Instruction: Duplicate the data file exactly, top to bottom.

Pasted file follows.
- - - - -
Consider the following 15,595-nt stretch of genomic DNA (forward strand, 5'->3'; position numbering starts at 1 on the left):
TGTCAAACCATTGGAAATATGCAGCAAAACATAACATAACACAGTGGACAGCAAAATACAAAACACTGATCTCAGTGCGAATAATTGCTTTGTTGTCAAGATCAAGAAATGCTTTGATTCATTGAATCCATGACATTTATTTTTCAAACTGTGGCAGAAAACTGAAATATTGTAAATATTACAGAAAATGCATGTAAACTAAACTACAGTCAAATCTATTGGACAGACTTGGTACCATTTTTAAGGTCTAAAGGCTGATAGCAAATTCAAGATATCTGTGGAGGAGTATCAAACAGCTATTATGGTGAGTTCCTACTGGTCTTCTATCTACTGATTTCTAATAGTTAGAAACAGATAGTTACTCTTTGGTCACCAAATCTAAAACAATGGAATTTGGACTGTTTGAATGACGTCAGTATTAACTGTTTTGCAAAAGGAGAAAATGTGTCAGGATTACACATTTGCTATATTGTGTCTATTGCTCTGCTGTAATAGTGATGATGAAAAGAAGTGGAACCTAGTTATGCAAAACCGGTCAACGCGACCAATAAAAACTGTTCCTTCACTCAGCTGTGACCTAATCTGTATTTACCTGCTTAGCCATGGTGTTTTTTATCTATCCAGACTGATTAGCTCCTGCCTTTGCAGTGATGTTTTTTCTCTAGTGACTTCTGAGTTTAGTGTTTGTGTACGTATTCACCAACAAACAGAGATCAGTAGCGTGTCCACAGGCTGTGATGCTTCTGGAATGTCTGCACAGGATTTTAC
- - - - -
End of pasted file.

Consider the following 15,595-nt stretch of genomic DNA (forward strand, 5'->3'; position numbering starts at 1 on the left):
TGTCAAACCATTGGAAATATGCAGCAAAACATAACATAACACAGTGGACAGCAAAATACAAAACACTGATCTCAGTGCGAATAATTGCTTTGTTGTCAAGATCAAGAAATGCTTTGATTCATTGAATCCATGACATTTATTTTTCAAACTGTGGCAGAAAACTGAAATATTGTAAATATTACAGAAAATGCATGTAAACTAAACTACAGTCAAATCTATTGGACAGACTTGGTACCATTTTTAAGGTCTAAAGGCTGATAGCAAATTCAAGATATCTGTGGAGGAGTATCAAACAGCTATTATGGTGAGTTCCTACTGGTCTTCTATCTACTGATTTCTAATAGTTAGAAACAGATAGTTACTCTTTGGTCACCAAATCTAAAACAATGGAATTTGGACTGTTTGAATGACGTCAGTATTAACTGTTTTGCAAAAGGAGAAAATGTGTCAGGATTACACATTTGCTATATTGTGTCTATTGCTCTGCTGTAATAGTGATGATGAAAAGAAGTGGAACCTAGTTATGCAAAACCGGTCAACGCGACCAATAAAAACTGTTCCTTCACTCAGCTGTGACCTAATCTGTATTTACCTGCTTAGCCATGGTGTTTTTTATCTATCCAGACTGATTAGCTCCTGCCTTTGCAGTGATGTTTTTTCTCTAGTGACTTCTGAGTTTAGTGTTTGTGTACGTATTCACCAACAAACAGAGATCAGTAGCGTGTCCACAGGCTGTGATGCTTCTGGAATGTCTGCACAGGATTTTAC